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Efficient storyboarding workflow?

pre-production storyboarding artemis app workflow

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#1 Patrik Ingvarsson

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Posted 25 June 2017 - 05:05 PM

Hi,

 

I've recently entered pre-production on a low budget feature I recently finished writing, now storyboarding awaits. I'd like to shoot the entire storyboard on set. Been looking into the Artemis app. It would be great to use the app to find the right focal length for each shot and add that information to each storyboard picture. Does anyone know how the metadata is stored in Artemis if you sync it to dropbox? Would be great to add the pictures and metadata into something like studio binder or shot lister, so that you know exactly what lens to use for each specific shot. It would be a huge timesaver, which would suit us perfect considering this'll be a run & gun type production.

 

30$ i a cheap investment if you use the app a lot, but it's expensive (for me at least) to just try it out, so I thought I'd check in with you guys before I decide. How would you go about storyboarding a low budget feature as a DP if you had access to the set and actors in pre-prod? Drawing the entire storyboard would be nice, but I don't think it'd be the most efficient approach, and I also feel that being able to go through the entire script on set with the actors when doing the storyboard would be great for both me as DP / Director and the actors.

 

Any thoughts or ideas would be much appreciated!

 

Thanks,

Patrik


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#2 Brian Drysdale

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Posted 26 June 2017 - 04:05 AM

To be honest, I've never seen the focal lengths given on a storyboard. The only document where I've seen this used is in the old shot plans used on multi camera TV dramas, which would give camera positions, shot sizes and sometimes lens angles. These great if you've got limited time.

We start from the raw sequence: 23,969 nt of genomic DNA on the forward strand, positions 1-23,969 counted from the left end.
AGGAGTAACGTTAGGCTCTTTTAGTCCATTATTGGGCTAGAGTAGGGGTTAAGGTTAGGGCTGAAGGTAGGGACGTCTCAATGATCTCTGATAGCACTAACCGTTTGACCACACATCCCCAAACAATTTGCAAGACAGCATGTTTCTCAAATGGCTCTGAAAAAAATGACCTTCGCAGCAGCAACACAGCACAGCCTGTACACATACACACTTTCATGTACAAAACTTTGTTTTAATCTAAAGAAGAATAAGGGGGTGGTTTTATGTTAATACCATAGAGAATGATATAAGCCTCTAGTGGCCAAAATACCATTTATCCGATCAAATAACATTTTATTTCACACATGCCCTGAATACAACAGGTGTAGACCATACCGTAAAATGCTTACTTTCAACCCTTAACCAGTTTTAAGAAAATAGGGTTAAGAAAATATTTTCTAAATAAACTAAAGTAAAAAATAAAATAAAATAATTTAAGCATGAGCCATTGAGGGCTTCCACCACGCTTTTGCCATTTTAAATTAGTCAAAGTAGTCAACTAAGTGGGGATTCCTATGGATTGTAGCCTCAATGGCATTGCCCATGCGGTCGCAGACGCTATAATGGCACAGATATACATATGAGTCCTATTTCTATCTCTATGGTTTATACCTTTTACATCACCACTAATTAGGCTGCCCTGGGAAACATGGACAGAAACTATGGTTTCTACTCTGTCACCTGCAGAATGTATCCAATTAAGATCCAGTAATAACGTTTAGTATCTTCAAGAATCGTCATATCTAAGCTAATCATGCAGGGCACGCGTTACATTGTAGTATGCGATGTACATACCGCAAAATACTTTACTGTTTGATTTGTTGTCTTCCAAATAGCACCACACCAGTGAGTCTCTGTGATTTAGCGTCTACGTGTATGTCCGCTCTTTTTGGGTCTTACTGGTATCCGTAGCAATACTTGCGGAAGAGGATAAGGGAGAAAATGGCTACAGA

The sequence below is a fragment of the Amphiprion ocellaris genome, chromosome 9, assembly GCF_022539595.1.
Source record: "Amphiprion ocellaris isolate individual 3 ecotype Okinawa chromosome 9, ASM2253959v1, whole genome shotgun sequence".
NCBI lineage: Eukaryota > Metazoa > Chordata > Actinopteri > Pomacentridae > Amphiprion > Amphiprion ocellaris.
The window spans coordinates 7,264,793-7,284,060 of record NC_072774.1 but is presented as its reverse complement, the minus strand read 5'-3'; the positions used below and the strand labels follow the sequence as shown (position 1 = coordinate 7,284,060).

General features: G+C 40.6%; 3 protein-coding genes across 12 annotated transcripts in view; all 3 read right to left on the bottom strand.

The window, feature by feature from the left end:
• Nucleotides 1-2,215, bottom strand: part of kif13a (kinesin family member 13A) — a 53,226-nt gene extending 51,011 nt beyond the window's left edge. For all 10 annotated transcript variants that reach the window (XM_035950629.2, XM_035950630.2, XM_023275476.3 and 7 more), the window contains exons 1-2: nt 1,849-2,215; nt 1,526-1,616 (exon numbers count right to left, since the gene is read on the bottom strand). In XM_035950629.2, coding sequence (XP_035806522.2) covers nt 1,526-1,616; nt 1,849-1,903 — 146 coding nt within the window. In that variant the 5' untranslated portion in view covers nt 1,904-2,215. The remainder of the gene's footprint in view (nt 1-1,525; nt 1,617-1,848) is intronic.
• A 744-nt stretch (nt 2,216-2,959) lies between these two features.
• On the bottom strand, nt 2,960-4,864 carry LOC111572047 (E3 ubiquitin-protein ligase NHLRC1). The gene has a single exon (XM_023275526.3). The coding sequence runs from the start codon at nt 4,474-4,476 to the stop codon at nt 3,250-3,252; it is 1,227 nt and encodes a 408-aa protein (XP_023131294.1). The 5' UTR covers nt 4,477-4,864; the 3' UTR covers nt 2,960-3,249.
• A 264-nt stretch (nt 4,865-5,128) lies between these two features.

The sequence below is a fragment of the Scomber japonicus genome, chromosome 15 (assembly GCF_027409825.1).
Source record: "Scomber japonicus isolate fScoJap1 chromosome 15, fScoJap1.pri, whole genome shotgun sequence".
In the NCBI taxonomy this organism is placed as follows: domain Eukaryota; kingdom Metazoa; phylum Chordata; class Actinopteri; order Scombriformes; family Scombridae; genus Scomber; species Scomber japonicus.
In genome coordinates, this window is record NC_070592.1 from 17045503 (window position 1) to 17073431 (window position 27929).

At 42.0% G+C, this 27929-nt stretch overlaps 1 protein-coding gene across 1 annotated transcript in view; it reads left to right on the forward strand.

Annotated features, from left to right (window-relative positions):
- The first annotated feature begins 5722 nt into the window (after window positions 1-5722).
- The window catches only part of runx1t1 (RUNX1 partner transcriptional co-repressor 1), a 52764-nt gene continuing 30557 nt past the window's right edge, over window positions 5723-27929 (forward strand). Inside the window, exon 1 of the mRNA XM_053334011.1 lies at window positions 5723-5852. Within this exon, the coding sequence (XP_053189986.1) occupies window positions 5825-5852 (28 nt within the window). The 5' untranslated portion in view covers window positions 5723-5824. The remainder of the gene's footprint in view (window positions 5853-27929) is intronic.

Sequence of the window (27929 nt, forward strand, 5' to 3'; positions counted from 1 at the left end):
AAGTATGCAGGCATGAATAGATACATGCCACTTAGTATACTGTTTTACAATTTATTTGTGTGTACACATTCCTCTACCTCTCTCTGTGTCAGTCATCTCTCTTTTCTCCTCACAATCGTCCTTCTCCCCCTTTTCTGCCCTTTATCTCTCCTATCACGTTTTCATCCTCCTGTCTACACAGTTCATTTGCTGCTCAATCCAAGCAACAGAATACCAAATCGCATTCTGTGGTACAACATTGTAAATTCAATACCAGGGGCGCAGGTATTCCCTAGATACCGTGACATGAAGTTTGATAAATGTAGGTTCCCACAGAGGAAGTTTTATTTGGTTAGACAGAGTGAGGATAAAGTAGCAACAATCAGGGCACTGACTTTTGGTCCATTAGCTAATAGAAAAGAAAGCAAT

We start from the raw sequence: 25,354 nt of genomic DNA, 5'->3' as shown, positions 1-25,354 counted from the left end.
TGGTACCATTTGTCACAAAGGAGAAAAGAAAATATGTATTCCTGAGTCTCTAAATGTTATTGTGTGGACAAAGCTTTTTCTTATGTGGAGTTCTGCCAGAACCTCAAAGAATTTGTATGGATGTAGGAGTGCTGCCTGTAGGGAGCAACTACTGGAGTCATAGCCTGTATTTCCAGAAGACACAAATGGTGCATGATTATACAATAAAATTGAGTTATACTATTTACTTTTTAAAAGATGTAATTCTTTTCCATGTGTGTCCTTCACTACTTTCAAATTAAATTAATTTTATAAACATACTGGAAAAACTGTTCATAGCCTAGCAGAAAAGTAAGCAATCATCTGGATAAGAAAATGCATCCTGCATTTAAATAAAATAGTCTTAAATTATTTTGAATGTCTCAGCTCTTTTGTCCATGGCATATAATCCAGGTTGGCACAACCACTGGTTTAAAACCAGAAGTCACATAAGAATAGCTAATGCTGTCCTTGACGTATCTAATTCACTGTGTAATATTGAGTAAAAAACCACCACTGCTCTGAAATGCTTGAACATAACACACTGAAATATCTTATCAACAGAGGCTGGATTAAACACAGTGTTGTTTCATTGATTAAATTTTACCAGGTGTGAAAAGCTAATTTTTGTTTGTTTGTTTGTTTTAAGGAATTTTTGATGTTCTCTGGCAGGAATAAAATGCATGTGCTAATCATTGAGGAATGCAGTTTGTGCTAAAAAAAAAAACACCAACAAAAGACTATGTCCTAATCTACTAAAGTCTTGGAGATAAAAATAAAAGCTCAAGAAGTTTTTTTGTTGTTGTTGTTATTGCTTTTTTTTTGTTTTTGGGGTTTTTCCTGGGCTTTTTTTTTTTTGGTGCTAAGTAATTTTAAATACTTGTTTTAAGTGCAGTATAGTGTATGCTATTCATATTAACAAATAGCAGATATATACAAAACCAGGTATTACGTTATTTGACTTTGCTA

With a good storyboard artist you can often tell which lens to use from their artwork.

 

.


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#3 Patrik Ingvarsson

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Posted 26 June 2017 - 05:26 AM

To be honest, I've never seen the focal lengths given on a storyboard. The only document where I've seen this used is in the old shot plans used on multi camera TV dramas, which would give camera positions, shot sizes and sometimes lens angles. These great if you've got limited time.

 

With a good storyboard artist you can often tell which lens to use from their artwork.

 

.

 

Neither have I, but for the sake of efficiency on set I think it'd be a great idea. I like to be well prepared, and I feel it gives me greater room to be even more creative in situations when you need to act fast. Shooting starts this October and I have this summer at our disposal to storyboard the shoot, but since we already have access to all the sets, why not go there and figure out how we're going to shoot this, think things through shot by shot, before we arrive on set in October? I would be a great relief to know that all the shots have already been planned out in great detail, instead of coming up with those decisions in the heat of the moment. (even though such moments will be inevitable).